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The Collapse of the GDR Economy (January 11, 1990)

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Effectiveness of the Capital Stock, Maintenance
Machines and Facilities Begin to Age

Although the material and technical infrastructure was partially renewed, worn-out equipment could be replaced only to an inadequate extent. In the period from 1981 to 1989, for example, 61 billion marks of equipment was scrapped, compared with 330 billion marks worth of equipment added. Thus much of the equipment was too old in almost all sectors of production. While the volume of machines and facilities that had completely depreciated in 1980 totaled some 58 billion marks, by 1989 this had increased to 133 billion marks, or more than double the earlier amount. Twenty percent of all equipment was worn out; in 1980, the figure was 14 percent. [ . . . ]

Beginning in 1985, the gap between new and old equipment grew even further. In "general mechanical engineering, agricultural machinery, and motor vehicle construction," for example, the sector experiencing the greatest requirements for capital goods, the amount of new equipment under five years old grew by 7,900 pieces in the period from 1986 to 1989. In the same period, the number of facilities and machines more than twenty years old grew by 11,100 pieces, to over 66,000, because very little worn-out equipment was retired.

This age structure often led to reduced efficiency and capacity, and thus to inconsistencies between suppliers and producers. In comparison with modern machines and facilities, the large amount of outdated equipment ties up considerably more labor power for operation, and above all for maintenance. Maintenance costs increased over the years. [ . . . ]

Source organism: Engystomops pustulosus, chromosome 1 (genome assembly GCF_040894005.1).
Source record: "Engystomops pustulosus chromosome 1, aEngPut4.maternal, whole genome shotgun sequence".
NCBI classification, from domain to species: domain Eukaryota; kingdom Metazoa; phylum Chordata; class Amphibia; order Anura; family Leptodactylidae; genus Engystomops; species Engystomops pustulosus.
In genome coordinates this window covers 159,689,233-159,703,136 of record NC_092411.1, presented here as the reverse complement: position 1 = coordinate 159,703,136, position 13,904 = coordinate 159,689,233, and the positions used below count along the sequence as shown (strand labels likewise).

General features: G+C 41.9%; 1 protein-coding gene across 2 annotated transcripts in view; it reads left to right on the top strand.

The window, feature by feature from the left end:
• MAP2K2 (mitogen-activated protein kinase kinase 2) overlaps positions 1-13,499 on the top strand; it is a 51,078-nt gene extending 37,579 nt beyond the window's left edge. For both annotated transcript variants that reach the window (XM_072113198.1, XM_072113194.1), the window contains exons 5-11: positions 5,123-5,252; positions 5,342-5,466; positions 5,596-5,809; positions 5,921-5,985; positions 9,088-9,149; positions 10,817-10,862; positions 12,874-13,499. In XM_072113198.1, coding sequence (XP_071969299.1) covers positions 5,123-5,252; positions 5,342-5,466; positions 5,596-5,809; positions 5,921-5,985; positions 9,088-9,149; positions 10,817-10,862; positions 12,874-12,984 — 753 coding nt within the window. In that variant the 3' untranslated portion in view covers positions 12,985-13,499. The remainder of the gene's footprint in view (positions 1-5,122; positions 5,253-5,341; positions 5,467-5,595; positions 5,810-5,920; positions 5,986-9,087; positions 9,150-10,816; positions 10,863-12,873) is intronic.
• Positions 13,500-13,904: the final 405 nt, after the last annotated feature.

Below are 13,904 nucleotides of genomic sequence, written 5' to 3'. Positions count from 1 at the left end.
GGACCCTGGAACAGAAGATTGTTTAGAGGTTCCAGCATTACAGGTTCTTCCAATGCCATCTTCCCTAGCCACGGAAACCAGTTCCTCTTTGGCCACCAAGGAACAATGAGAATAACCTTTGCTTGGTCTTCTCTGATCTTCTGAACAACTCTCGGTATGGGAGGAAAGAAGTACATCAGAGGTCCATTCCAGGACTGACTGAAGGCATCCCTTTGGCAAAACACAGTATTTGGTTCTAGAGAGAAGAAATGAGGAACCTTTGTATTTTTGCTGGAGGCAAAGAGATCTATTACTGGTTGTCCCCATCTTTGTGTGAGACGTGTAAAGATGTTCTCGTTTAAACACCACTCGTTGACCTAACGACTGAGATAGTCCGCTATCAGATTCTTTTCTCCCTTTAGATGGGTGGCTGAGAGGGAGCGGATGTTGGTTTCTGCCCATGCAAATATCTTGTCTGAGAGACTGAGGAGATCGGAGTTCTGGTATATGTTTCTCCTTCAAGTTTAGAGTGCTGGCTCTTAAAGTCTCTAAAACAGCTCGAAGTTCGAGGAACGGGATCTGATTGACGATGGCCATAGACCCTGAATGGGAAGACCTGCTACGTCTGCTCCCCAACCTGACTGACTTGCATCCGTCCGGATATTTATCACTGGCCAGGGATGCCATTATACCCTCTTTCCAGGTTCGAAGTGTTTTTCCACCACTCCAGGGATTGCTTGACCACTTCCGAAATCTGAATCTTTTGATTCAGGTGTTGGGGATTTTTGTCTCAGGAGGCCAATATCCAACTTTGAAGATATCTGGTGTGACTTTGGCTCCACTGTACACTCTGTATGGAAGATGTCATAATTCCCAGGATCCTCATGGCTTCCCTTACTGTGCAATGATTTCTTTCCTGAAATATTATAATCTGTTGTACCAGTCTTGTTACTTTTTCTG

Foreign Trade, International Division of Labor
Imports Grew Faster than Exports

Our worsening competitive position on foreign markets, along with limited opportunities to exploit the advantages of the international division of labor, were among the factors that influenced the dynamics of our GNP negatively. On the one hand, embargo provisions tied the GDR's hands regarding many high-tech items in non-socialist countries. On the other hand, these products were unavailable in the socialist world.

Productive GNP was not available in the volume and proportions necessary for domestic use and for resolving international problems. For these reasons, despite the goals of the plan, imports increased more rapidly than exports. Combined with the ineffectiveness of trade [with] non-socialist economies, this placed an additional burden on the GDR's balance of payments over the last four years. [ . . . ]

The main cause of the inadequate volume of exports to the non-socialist economies and the lack of effectiveness in foreign trade lies in the impossibility of making sufficient export goods available. In addition, products did not meet the scientific and technical standards necessary to remain competitive. [ . . . ]

In some decisions, the GDR had little choice but to rely on its own capabilities. For example, it decided to follow the costly path of developing and producing its own very extensive, but inadequately structured, line of micro-electric components. [ . . . ]

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